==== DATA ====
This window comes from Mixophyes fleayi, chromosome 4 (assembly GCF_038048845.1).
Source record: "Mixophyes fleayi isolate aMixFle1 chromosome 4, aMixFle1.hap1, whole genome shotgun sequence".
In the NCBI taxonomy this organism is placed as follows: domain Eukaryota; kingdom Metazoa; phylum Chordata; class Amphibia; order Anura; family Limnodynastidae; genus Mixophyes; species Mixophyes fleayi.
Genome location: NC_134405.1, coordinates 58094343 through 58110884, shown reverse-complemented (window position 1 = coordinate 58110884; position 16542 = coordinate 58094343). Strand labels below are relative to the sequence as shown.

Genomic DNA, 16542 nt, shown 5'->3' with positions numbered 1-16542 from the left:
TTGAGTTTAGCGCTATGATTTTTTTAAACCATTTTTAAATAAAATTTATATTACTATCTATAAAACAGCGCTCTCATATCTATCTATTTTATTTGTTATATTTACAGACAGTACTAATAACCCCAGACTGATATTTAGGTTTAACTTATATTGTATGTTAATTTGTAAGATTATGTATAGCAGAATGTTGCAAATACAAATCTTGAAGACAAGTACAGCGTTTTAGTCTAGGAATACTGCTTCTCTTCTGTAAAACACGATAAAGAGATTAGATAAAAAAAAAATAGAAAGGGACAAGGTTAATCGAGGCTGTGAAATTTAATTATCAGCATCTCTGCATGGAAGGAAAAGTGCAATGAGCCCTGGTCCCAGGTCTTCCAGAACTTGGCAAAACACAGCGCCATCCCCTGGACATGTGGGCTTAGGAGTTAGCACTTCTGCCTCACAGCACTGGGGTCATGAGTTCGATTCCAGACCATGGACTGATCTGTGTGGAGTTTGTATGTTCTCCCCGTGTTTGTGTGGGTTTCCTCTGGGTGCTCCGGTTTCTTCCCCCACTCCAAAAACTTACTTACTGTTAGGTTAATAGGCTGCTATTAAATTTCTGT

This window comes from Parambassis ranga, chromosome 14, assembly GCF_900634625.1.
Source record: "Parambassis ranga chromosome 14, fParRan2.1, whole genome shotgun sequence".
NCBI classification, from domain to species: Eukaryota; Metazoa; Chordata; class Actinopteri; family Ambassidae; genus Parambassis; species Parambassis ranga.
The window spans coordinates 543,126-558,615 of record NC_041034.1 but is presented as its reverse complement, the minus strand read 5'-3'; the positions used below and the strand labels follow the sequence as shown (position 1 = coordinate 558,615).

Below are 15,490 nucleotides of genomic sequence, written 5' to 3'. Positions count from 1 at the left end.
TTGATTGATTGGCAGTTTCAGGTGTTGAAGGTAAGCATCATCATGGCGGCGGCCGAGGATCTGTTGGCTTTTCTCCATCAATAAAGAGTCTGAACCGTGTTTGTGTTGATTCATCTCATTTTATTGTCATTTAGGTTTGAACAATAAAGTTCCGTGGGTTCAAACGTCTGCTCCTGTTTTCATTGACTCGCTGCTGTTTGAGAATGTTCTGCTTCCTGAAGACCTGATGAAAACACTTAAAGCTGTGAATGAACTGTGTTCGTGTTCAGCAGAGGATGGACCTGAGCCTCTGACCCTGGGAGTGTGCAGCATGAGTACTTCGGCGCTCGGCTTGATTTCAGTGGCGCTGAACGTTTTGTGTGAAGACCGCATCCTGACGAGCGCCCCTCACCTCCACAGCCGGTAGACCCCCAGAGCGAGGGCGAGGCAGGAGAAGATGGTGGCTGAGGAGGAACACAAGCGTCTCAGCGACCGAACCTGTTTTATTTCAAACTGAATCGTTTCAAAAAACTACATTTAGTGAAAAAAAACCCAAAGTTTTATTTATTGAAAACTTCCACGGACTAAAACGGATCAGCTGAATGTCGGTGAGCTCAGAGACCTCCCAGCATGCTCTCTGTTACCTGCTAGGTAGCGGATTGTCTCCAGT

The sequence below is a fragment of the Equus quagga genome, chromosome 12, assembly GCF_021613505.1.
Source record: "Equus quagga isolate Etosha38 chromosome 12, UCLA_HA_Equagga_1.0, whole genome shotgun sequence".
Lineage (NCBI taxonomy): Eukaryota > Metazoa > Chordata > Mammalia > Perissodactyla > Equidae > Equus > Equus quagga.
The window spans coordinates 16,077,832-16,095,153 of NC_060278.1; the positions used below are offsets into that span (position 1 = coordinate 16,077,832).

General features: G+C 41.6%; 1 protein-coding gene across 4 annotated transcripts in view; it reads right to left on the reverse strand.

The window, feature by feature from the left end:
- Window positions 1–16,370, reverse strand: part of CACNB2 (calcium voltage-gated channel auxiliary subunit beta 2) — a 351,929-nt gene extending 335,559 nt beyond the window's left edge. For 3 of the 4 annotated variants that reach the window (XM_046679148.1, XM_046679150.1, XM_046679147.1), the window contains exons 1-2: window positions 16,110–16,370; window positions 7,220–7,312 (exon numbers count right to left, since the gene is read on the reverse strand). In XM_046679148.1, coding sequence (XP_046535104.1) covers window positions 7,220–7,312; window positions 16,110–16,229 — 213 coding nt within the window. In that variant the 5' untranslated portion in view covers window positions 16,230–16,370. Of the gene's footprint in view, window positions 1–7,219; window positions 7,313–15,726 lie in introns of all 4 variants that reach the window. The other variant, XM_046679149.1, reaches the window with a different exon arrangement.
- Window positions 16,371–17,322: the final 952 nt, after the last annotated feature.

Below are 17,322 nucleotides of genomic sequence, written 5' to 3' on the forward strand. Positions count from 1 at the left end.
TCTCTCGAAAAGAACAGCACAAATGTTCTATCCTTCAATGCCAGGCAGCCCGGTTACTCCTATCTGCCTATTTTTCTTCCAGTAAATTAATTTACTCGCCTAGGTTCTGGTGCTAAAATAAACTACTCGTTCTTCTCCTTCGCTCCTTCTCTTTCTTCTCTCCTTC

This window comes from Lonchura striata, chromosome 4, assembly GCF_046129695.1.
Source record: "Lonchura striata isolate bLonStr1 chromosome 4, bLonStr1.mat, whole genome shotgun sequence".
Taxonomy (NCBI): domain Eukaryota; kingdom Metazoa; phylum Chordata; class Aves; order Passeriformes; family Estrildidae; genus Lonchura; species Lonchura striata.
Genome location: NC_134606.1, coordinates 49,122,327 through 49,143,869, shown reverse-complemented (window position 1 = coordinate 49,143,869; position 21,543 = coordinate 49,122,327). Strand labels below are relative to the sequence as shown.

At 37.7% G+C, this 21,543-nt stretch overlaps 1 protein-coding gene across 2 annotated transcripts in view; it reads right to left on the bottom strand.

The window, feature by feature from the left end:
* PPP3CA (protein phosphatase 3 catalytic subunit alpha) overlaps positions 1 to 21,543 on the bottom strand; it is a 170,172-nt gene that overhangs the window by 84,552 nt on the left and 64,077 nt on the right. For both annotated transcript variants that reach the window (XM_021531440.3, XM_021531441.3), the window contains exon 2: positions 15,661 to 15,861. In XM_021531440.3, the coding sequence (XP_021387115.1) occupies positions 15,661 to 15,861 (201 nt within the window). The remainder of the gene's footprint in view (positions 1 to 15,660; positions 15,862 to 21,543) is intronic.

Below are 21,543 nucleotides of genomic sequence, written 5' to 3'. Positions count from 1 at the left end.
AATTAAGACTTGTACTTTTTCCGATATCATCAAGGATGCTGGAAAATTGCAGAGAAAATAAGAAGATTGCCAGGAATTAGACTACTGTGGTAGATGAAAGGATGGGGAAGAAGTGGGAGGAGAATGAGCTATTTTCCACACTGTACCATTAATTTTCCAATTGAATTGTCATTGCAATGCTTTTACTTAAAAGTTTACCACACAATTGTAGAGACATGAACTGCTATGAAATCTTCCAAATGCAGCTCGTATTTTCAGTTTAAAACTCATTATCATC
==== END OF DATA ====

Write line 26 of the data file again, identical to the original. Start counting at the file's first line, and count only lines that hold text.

Genome location: NC_134606.1, coordinates 49,122,327 through 49,143,869, shown reverse-complemented (window position 1 = coordinate 49,143,869; position 21,543 = coordinate 49,122,327). Strand labels below are relative to the sequence as shown.